Fighting A Losing Battle In Hoops

By Richard Kent
Updated: December 29, 2008

EAST RUTHERFORD, N.J. — He stood there quite pensive, looking to come up with the right answer. Coach Mike Krzyzewski, probably one if not the most legendary coach in college basketball history was at the podium at the Meadowlands in East Rutherford, New Jersey.

His Blue Devils had just beaten No. 7 Xavier 82-64. He was asked why his team was playing Xavier at the Meadowlands. He went through the litany of how important it was for his team to play a top intersectional foe on a neutral court to simulate an NCAA atmosphere.

The real issue at hand was why Duke was playing Xavier and not a more local school like St. John’s, Seton Hall or Rutgers. Krzyzewski was careful in his answer and noted that he might have preferred to play a more local team but at the moment Xavier was a bit stronger.

He did everything in his answer to not denigrate those three aforementioned schools but it was clear that none of them were currently up to the task of being a strong intersectional foe for Duke.

So what has happened in the metropolitan area since Louie Carneseca patrolled the sidelines at St. John’s? Well in a word — recruiting. Yes, recruiting. That old adversary of college coaches in the metropolitan area still holds true.

Most of the top players in New York, New Jersey and Philadelphia travel to such exotic places as Louisville, Memphis and North Carolina rather than staying at home.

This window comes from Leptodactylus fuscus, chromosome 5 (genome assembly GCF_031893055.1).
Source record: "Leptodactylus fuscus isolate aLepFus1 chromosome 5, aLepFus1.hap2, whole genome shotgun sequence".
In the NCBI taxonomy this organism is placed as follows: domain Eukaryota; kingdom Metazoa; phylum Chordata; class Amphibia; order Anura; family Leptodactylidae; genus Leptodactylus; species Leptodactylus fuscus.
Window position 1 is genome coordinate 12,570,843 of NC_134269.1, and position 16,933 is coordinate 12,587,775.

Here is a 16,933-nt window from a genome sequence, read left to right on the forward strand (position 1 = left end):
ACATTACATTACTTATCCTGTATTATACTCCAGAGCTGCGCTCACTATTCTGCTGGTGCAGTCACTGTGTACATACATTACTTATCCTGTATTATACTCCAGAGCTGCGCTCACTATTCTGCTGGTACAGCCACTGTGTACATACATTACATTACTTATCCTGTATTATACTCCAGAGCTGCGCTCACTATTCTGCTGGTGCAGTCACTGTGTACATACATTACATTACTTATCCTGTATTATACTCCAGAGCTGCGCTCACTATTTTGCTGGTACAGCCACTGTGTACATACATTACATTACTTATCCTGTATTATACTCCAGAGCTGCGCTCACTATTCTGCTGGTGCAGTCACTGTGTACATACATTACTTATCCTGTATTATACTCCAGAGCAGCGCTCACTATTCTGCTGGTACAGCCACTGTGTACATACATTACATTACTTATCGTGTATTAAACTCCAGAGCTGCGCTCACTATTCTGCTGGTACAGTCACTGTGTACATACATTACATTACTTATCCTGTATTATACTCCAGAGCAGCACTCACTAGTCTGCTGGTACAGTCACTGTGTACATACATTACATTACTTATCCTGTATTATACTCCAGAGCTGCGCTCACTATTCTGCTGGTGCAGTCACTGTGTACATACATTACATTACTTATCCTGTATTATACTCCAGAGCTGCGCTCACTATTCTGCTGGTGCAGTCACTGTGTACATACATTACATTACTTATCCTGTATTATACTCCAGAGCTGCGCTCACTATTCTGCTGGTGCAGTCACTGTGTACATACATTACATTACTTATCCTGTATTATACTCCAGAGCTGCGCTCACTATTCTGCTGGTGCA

St. John’s has a big advantage in that it plays at Madison Square Garden.

Yet in a recent loss to Virginia Tech, they only drew approximately 2,900 fans.

Seton Hall has some talent but many of the players are Jucos and fans have difficulty developing familiarity with jucos. Rutgers recruiting has improved of late and they actually got a great player in Mike Rosario from St. Anthony’s in Jersey City and Bob Hurley Sr., but the talent level is still not there to play a Duke on national television.

Will things change locally? It is not an easy question nor is it an easy answer.

Three excellent recruiting coaches are in place but it is still a jump to get players to stay at home when most if not all of the top programs nationally are well outside of the metropolitan area.

The next three years will be critical from a recruiting prospective as it relates to whether or not a Duke would be willing to come to the Northeast to play a more local school than Xavier.